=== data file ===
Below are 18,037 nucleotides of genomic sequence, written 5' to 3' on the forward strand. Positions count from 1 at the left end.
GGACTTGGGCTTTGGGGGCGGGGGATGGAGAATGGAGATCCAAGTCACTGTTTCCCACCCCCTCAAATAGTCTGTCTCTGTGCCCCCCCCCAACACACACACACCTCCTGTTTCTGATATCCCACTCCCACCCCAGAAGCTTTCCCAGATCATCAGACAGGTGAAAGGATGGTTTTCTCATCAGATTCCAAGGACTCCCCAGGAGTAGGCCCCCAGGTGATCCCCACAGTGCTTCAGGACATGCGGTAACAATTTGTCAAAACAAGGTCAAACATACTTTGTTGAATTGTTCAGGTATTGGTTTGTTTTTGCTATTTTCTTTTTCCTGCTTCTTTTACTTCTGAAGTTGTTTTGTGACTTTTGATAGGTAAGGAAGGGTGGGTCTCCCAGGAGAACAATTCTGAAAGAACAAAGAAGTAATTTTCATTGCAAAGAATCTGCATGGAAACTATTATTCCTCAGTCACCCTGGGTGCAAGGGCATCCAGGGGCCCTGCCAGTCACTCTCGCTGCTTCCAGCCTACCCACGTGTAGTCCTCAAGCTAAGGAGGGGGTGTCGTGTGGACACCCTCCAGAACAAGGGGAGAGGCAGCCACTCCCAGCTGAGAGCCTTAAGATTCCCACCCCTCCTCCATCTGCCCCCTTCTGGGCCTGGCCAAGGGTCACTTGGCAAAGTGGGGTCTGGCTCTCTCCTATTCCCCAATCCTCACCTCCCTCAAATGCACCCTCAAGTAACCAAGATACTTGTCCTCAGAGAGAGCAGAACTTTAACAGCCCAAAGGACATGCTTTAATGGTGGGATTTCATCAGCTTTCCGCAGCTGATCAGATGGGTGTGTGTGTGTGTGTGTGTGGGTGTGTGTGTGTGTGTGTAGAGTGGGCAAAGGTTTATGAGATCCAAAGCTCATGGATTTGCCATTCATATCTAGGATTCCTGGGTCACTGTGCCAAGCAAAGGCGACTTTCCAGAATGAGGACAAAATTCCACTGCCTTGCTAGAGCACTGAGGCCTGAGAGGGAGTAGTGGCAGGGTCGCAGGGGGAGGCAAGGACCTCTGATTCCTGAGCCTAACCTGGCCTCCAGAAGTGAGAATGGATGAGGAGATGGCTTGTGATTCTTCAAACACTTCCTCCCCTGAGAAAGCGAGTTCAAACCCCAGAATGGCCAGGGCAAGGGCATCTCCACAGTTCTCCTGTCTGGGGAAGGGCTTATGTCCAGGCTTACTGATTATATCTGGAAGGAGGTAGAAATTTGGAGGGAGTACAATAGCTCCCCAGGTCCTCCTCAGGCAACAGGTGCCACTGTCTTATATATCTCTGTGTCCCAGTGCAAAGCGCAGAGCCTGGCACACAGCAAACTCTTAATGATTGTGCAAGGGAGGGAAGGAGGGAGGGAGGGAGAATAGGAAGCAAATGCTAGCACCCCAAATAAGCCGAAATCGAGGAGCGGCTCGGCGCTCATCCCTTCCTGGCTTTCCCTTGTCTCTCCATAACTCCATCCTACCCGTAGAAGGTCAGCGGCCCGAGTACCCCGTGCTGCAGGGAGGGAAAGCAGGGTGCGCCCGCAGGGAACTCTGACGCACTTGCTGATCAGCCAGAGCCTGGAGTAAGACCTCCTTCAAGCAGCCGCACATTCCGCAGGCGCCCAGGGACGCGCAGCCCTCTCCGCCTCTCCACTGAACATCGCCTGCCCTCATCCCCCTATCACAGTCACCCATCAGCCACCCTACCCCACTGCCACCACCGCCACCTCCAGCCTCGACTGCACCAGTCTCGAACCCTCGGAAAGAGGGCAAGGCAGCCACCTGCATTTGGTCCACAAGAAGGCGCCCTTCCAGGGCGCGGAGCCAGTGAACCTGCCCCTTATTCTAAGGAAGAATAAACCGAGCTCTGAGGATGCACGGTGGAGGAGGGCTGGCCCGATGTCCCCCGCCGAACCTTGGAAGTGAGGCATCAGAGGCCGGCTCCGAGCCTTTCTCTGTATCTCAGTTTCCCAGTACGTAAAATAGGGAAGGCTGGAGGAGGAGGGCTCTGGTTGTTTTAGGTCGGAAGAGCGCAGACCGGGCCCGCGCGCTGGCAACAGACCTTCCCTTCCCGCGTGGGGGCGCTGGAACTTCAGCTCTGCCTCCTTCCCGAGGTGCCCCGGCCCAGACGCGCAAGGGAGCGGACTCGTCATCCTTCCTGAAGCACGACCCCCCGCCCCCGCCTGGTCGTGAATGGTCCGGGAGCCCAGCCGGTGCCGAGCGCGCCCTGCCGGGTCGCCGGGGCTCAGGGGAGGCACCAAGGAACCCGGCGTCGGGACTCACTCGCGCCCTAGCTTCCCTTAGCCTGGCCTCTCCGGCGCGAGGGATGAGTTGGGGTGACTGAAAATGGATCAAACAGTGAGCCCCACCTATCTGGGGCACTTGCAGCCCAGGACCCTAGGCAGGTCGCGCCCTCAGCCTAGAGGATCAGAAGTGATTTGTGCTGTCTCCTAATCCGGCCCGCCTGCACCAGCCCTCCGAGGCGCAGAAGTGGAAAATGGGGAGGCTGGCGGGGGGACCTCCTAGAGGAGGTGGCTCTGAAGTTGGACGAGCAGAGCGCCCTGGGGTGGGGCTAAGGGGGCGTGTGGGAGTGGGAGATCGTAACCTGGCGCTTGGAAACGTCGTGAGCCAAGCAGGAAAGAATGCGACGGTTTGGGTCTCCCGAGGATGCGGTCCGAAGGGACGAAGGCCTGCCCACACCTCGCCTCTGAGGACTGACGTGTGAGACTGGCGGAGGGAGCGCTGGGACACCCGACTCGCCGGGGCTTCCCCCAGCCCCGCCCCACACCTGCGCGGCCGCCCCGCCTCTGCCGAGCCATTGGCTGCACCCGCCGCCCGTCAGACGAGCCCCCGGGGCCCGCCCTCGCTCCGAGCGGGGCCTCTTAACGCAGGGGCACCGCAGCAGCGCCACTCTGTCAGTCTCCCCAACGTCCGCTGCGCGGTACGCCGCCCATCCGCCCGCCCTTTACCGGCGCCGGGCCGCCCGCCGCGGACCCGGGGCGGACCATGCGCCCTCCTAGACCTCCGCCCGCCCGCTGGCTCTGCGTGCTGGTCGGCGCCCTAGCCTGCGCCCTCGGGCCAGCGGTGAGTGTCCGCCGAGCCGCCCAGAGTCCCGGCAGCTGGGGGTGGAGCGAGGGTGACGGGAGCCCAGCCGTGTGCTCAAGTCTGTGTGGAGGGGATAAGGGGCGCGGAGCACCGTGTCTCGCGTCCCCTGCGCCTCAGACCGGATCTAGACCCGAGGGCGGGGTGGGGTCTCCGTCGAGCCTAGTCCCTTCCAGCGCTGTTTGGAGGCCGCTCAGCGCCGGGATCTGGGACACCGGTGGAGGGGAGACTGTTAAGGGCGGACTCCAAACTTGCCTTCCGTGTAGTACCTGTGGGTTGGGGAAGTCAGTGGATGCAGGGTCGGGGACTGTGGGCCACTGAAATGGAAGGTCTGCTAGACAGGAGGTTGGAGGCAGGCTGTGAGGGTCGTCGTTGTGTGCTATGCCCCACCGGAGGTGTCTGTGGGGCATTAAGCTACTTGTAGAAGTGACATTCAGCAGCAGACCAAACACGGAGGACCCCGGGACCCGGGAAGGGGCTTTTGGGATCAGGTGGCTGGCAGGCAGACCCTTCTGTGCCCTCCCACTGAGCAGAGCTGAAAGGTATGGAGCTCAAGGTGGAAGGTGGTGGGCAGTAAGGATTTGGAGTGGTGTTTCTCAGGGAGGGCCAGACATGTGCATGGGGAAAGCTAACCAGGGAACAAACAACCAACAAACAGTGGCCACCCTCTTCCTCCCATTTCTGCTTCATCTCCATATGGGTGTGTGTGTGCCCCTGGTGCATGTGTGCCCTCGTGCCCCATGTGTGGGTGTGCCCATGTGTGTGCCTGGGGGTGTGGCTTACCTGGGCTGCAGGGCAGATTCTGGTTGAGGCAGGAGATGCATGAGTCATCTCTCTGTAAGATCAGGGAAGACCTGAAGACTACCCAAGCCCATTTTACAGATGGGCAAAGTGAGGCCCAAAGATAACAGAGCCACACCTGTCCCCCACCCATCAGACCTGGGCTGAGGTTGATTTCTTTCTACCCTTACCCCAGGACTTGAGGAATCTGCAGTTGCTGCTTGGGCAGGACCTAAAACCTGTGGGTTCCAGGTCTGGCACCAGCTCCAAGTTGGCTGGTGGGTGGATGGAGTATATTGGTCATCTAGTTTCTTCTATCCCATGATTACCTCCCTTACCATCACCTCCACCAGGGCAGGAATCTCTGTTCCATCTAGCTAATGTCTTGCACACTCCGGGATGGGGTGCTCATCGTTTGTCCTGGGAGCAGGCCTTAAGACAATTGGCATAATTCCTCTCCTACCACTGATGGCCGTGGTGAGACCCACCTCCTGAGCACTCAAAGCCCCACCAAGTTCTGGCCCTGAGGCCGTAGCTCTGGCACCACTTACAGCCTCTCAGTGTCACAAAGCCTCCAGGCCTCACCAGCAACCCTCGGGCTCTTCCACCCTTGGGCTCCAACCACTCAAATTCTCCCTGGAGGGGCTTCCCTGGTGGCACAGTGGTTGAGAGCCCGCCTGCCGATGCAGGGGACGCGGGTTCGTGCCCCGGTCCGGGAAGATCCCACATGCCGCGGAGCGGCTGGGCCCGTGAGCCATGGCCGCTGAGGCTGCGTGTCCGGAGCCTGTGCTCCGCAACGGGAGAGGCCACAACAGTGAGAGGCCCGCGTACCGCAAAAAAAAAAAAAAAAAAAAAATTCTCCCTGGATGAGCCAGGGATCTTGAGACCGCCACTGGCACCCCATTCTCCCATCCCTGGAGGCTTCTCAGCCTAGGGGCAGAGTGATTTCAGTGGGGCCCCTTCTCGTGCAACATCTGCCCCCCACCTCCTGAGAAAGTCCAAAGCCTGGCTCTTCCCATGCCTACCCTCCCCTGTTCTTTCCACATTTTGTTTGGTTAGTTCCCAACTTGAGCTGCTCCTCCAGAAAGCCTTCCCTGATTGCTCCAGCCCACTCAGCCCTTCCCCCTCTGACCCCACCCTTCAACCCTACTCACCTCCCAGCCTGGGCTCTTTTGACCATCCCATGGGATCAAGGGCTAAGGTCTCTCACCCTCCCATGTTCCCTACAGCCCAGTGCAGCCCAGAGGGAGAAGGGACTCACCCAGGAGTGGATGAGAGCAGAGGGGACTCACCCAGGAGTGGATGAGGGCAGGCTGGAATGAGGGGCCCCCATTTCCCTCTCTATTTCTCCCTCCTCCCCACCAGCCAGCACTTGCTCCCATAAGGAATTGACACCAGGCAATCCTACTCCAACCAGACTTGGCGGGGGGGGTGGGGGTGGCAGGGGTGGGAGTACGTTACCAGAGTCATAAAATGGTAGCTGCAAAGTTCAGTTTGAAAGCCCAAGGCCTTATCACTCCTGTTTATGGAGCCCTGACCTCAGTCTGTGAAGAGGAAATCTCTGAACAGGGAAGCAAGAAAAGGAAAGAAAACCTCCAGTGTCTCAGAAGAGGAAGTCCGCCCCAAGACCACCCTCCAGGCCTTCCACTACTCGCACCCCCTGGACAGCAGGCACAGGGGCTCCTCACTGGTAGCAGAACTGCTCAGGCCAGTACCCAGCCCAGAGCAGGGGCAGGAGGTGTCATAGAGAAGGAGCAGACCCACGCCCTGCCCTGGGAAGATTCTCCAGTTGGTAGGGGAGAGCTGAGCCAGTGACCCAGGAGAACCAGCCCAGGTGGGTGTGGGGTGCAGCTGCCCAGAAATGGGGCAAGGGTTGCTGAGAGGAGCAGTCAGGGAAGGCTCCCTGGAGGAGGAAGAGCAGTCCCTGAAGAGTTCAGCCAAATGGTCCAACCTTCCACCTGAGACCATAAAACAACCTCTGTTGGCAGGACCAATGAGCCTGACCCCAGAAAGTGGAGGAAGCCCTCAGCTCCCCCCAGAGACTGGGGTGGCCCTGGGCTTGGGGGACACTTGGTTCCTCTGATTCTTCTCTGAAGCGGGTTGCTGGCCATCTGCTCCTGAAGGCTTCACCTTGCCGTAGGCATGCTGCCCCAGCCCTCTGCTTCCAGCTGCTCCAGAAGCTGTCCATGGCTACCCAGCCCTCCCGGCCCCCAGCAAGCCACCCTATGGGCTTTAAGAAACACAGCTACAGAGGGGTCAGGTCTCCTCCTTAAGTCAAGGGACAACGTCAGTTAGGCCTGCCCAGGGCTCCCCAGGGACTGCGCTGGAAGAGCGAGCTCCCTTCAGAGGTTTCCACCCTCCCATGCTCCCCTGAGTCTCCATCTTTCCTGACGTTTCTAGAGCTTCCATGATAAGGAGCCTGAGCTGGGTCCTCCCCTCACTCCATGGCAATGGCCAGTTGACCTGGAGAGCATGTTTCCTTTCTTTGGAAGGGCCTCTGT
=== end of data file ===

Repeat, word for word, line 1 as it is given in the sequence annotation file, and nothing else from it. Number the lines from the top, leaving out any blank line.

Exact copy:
Below are 18,037 nucleotides of genomic sequence, written 5' to 3' on the forward strand. Positions count from 1 at the left end.